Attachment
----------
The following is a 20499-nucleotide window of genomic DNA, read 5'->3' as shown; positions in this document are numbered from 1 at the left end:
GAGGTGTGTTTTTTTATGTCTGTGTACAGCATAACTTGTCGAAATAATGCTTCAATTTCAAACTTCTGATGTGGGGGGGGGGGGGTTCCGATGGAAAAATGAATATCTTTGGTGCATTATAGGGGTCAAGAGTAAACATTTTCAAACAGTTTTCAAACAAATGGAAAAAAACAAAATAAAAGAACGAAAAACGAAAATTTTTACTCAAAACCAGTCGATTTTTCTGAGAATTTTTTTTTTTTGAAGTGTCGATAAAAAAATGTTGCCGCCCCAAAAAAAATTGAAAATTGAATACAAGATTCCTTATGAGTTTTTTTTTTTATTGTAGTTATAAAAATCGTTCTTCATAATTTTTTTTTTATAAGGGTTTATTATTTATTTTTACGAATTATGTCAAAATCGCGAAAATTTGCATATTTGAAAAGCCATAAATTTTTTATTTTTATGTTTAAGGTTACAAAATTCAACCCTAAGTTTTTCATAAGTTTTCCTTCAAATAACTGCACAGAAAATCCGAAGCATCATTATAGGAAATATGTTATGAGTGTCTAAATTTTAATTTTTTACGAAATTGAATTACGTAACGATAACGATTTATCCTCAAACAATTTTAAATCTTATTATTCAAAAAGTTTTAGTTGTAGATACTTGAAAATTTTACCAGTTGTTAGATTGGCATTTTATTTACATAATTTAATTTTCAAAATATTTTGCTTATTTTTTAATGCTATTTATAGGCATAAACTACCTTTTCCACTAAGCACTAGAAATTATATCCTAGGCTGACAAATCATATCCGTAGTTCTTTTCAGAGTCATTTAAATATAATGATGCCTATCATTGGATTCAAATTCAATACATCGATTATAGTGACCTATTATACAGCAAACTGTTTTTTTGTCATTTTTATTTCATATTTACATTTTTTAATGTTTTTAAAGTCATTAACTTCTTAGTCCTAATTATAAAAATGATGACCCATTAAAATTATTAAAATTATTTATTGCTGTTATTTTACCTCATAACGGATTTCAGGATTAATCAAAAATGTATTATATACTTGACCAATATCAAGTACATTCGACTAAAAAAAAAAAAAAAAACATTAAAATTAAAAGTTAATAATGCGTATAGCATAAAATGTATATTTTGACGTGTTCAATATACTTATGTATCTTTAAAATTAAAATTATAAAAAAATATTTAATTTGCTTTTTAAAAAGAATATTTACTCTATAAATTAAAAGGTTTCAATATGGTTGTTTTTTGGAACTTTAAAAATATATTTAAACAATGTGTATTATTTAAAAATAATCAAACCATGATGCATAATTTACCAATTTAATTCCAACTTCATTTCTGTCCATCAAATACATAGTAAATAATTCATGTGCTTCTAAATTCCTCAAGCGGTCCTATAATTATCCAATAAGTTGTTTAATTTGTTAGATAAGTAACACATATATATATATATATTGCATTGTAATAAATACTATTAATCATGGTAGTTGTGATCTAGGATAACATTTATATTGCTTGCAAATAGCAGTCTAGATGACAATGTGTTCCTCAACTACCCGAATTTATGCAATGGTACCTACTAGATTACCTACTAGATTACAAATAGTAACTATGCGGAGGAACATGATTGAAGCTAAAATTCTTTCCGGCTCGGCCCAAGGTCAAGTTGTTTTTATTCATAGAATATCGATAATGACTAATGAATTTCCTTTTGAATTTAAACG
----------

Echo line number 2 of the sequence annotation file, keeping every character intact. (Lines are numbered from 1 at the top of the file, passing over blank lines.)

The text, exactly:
GAGGTGTGTTTTTTTATGTCTGTGTACAGCATAACTTGTCGAAATAATGCTTCAATTTCAAACTTCTGATGTGGGGGGGGGGGGGTTCCGATGGAAAAATGAATATCTTTGGTGCATTATAGGGGTCAAGAGTAAACATTTTCAAACAGTTTTCAAACAAATGGAAAAAAACAAAATAAAAGAACGAAAAACGAAAATTTTTACTCAAAACCAGTCGATTTTTCTGAGAATTTTTTTTTTTTGAAGTGTCGATAAAAAAATGTTGCCGCCCCAAAAAAAATTGAAAATTGAATACAAGATTCCTTATGAGTTTTTTTTTTTATTGTAGTTATAAAAATCGTTCTTCATAATTTTTTTTTTATAAGGGTTTATTATTTATTTTTACGAATTATGTCAAAATCGCGAAAATTTGCATATTTGAAAAGCCATAAATTTTTTATTTTTATGTTTAAGGTTACAAAATTCAACCCTAAGTTTTTCATAAGTTTTCCTTCAAATAACTGCACAGAAAATCCGAAGCATCATTATAGGAAATATGTTATGAGTGTCTAAATTTTAATTTTTTACGAAATTGAATTACGTAACGATAACGATTTATCCTCAAACAATTTTAAATCTTATTATTCAAAAAGTTTTAGTTGTAGATACTTGAAAATTTTACCAGTTGTTAGATTGGCATTTTATTTACATAATTTAATTTTCAAAATATTTTGCTTATTTTTTAATGCTATTTATAGGCATAAACTACCTTTTCCACTAAGCACTAGAAATTATATCCTAGGCTGACAAATCATATCCGTAGTTCTTTTCAGAGTCATTTAAATATAATGATGCCTATCATTGGATTCAAATTCAATACATCGATTATAGTGACCTATTATACAGCAAACTGTTTTTTTGTCATTTTTATTTCATATTTACATTTTTTAATGTTTTTAAAGTCATTAACTTCTTAGTCCTAATTATAAAAATGATGACCCATTAAAATTATTAAAATTATTTATTGCTGTTATTTTACCTCATAACGGATTTCAGGATTAATCAAAAATGTATTATATACTTGACCAATATCAAGTACATTCGACTAAAAAAAAAAAAAAAAACATTAAAATTAAAAGTTAATAATGCGTATAGCATAAAATGTATATTTTGACGTGTTCAATATACTTATGTATCTTTAAAATTAAAATTATAAAAAAATATTTAATTTGCTTTTTAAAAAGAATATTTACTCTATAAATTAAAAGGTTTCAATATGGTTGTTTTTTGGAACTTTAAAAATATATTTAAACAATGTGTATTATTTAAAAATAATCAAACCATGATGCATAATTTACCAATTTAATTCCAACTTCATTTCTGTCCATCAAATACATAGTAAATAATTCATGTGCTTCTAAATTCCTCAAGCGGTCCTATAATTATCCAATAAGTTGTTTAATTTGTTAGATAAGTAACACATATATATATATATATTGCATTGTAATAAATACTATTAATCATGGTAGTTGTGATCTAGGATAACATTTATATTGCTTGCAAATAGCAGTCTAGATGACAATGTGTTCCTCAACTACCCGAATTTATGCAATGGTACCTACTAGATTACCTACTAGATTACAAATAGTAACTATGCGGAGGAACATGATTGAAGCTAAAATTCTTTCCGGCTCGGCCCAAGGTCAAGTTGTTTTTATTCATAGAATATCGATAATGACTAATGAATTTCCTTTTGAATTTAAACG